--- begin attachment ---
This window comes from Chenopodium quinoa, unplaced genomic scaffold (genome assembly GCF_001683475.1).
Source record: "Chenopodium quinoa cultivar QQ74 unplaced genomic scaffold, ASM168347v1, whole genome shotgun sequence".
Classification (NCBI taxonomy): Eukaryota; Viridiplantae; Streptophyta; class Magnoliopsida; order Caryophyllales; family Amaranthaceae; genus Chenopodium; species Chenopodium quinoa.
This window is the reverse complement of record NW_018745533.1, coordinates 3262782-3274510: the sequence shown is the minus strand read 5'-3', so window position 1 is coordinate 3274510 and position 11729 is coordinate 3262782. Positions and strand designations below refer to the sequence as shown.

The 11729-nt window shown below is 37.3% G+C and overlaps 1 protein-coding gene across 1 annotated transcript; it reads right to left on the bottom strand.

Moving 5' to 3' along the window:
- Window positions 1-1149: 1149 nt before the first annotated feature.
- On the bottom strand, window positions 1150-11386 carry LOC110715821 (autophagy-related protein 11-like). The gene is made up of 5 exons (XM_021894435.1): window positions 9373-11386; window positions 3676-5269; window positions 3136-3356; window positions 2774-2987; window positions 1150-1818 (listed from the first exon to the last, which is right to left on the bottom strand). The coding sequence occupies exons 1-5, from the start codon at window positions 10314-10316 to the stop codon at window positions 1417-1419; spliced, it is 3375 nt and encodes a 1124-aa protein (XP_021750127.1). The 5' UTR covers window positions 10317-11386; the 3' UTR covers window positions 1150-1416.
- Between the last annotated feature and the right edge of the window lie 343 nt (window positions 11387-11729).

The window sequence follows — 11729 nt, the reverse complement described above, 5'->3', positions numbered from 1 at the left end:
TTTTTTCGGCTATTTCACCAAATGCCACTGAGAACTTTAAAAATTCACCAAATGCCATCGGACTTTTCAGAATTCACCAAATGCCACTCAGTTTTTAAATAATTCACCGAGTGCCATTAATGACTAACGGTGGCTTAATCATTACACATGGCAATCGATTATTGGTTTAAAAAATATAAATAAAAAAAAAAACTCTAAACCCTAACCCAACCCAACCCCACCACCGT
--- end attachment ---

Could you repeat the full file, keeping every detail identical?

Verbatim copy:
This window comes from Chenopodium quinoa, unplaced genomic scaffold (genome assembly GCF_001683475.1).
Source record: "Chenopodium quinoa cultivar QQ74 unplaced genomic scaffold, ASM168347v1, whole genome shotgun sequence".
Classification (NCBI taxonomy): Eukaryota; Viridiplantae; Streptophyta; class Magnoliopsida; order Caryophyllales; family Amaranthaceae; genus Chenopodium; species Chenopodium quinoa.
This window is the reverse complement of record NW_018745533.1, coordinates 3262782-3274510: the sequence shown is the minus strand read 5'-3', so window position 1 is coordinate 3274510 and position 11729 is coordinate 3262782. Positions and strand designations below refer to the sequence as shown.

The 11729-nt window shown below is 37.3% G+C and overlaps 1 protein-coding gene across 1 annotated transcript; it reads right to left on the bottom strand.

Moving 5' to 3' along the window:
- Window positions 1-1149: 1149 nt before the first annotated feature.
- On the bottom strand, window positions 1150-11386 carry LOC110715821 (autophagy-related protein 11-like). The gene is made up of 5 exons (XM_021894435.1): window positions 9373-11386; window positions 3676-5269; window positions 3136-3356; window positions 2774-2987; window positions 1150-1818 (listed from the first exon to the last, which is right to left on the bottom strand). The coding sequence occupies exons 1-5, from the start codon at window positions 10314-10316 to the stop codon at window positions 1417-1419; spliced, it is 3375 nt and encodes a 1124-aa protein (XP_021750127.1). The 5' UTR covers window positions 10317-11386; the 3' UTR covers window positions 1150-1416.
- Between the last annotated feature and the right edge of the window lie 343 nt (window positions 11387-11729).

The window sequence follows — 11729 nt, the reverse complement described above, 5'->3', positions numbered from 1 at the left end:
TTTTTTCGGCTATTTCACCAAATGCCACTGAGAACTTTAAAAATTCACCAAATGCCATCGGACTTTTCAGAATTCACCAAATGCCACTCAGTTTTTAAATAATTCACCGAGTGCCATTAATGACTAACGGTGGCTTAATCATTACACATGGCAATCGATTATTGGTTTAAAAAATATAAATAAAAAAAAAAACTCTAAACCCTAACCCAACCCAACCCCACCACCGT